For the past three decades, the Russian Ghanaian artist Liz Johnson Artur (b. 1964) has been photographing people of African descent around the world. She began what she calls her Black Balloon Archive in 1991 after visiting Brooklyn, where she stayed with a Russian family in a predominantly Black neighborhood. Having grown up in Bulgaria, Germany, and Russia, the artist was inspired by the experience to use photography as a way to connect with other people, and her intimate pictures capture the multiplicity of everyday life in Africa, Europe, North America, and the Caribbean.
Dusha, the Russian world for "soul," features a selection of photographic works, sketchbooks, and videos drawn from Johnson Artur's Black Balloon Archive. The exhibition includes some of her most iconic pictures from the past thirty years as well as new photographs, such as portraits of people associated with a monthly East London club night called PDA, or Public Display of Affection. A copious selection of the artist's notebooks, filled with photographs and sketches, highlights the ways in which she has organized and conceptualized her Archive since the early 1990s.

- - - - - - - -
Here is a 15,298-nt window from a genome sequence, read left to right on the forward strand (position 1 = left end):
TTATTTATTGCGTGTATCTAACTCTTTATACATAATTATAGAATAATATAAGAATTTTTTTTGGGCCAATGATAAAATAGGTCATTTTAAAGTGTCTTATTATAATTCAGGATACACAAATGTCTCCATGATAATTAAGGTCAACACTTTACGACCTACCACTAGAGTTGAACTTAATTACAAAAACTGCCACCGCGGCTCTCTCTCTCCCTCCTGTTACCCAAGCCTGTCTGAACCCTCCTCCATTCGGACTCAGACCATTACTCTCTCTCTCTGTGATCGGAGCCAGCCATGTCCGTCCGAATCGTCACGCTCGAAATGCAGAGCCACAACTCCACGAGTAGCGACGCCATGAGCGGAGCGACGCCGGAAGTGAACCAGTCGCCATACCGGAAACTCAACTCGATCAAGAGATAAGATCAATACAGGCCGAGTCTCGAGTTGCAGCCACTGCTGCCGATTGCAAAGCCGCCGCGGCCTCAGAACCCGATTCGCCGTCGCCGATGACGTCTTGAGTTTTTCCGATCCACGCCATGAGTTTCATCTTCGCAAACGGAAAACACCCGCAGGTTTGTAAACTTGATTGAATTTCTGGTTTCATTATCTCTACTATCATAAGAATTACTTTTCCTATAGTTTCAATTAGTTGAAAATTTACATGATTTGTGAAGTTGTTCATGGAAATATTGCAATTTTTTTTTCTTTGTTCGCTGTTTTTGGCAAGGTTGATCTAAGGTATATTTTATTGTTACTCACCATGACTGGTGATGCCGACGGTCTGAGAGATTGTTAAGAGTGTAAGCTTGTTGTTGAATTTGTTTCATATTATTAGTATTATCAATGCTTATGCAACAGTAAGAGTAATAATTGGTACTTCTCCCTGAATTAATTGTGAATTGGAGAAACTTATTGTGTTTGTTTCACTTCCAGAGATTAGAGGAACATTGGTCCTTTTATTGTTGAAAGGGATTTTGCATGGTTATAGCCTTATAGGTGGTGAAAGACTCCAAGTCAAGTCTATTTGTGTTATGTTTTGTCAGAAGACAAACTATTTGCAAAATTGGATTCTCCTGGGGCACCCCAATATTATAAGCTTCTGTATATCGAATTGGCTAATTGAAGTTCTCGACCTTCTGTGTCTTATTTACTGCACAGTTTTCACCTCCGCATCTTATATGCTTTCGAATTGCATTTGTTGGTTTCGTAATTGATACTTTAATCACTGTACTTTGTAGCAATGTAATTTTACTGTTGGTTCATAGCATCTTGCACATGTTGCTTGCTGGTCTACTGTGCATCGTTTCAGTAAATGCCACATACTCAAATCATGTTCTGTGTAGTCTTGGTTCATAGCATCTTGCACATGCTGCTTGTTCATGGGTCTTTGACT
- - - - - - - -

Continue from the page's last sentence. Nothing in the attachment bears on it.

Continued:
Central to Johnson Artur's practice is her engagement with people, meeting them and "seeing them as individual stories." Two videos and a sound installation show how the artist foregrounds the unique voices of her subjects. Real...Times (2018) weaves together various narratives from London's many different communities—from Windrush protests to the South London creative collective Born N Bread. AfroRussia (2010-19) documents the stories of other Russians of African and Caribbean descent. Finally, a selection of Johnson Artur's portraits of the legendary Ghanaian photographer James Barnor is accompanied by a sound collage.